Reasons why the results may not
be helpful include:
Changes in your breasts or breast tenderness
that occur during your menstrual cycle.
Examining your breasts at
different times in your menstrual cycle. This may make it difficult to compare
results of one examination with those of another.
fibrocystic lumps. These may make a breast self-examination difficult because
lumps occur throughout the breast. The fibrocystic lumps can also become tender
before your menstrual cycle.
What To Think About
Medical experts disagree about the need for
regular breast self-examinations. Some doctors still encourage regular BSE. But it is unknown if breast
self-examinations are helpful in finding breast cancer.1
apparently normal breast self-examination does not rule out breast cancer.
Breast self-examinations should not replace regular
clinical breast examinations by a doctor
and mammograms. For more information, see the
Clinical Breast Examination and
If you have a breast lump that you are
concerned about, see your doctor to determine the cause. Remember,
most breast lumps are not caused by cancer. A breast biopsy may be needed to
fully evaluate a breast lump. For more information, see the topic
A pad, the breast self-examination (BSE) pad,
has been approved by the U.S. Food and Drug Administration (FDA) for use as an
aid in breast self-examination. The sensor pad is made of two layers of plastic
with a small amount of liquid silicone inside. It is supposed to make breast
lumps easier to detect by reducing the amount of rubbing (friction) between the
fingers and the breast skin. The sensor pad is available without a prescription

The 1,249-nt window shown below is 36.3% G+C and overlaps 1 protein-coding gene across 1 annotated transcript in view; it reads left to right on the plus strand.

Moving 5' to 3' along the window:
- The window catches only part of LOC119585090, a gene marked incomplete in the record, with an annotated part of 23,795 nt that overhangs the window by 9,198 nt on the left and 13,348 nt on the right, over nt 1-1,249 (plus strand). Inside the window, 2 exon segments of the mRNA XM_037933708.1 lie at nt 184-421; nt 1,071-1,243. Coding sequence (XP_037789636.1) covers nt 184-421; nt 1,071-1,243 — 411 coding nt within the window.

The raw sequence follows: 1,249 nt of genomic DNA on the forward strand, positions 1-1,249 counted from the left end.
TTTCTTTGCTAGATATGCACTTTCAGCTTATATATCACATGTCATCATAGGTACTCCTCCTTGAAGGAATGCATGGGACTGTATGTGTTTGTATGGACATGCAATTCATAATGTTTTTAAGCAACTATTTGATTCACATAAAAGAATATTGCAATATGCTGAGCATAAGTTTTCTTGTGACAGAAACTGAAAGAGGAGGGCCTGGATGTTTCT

at many pharmacies.
Other Places To Get Help
American Cancer Society (ACS)
The American Cancer Society (ACS) conducts educational
programs and offers many services to people with cancer and to their families.
Staff at the toll-free numbers have information about services and activities
in local areas and can provide referrals to local ACS divisions.
7 East Lancaster Avenue, 3rd Floor
Breastcancer.org is a Web site dedicated to helping women
understand breast cancer and make good decisions about their treatment. This
site provides information from medical professionals on all aspects of
breast cancer, from screening and surgery to sex and intimacy. The site also offers links
to chat rooms, discussion boards, and "Ask the Expert" online conferences.
National Cancer Institute (NCI)
6116 Executive Boulevard
https://cissecure.nci.nih.gov/livehelp/welcome.asp# for live help
The National Cancer Institute (NCI) is a U.S. government
agency that provides up-to-date information about the prevention, detection,
and treatment of cancer. NCI also offers supportive care to people who have cancer
and to their families. NCI information is also available to doctors, nurses,
and other health professionals. NCI provides the latest information about
clinical trials. The Cancer Information Service, a service of NCI, has trained
staff members available to answer questions and send free publications.
Spanish-speaking staff members are also available.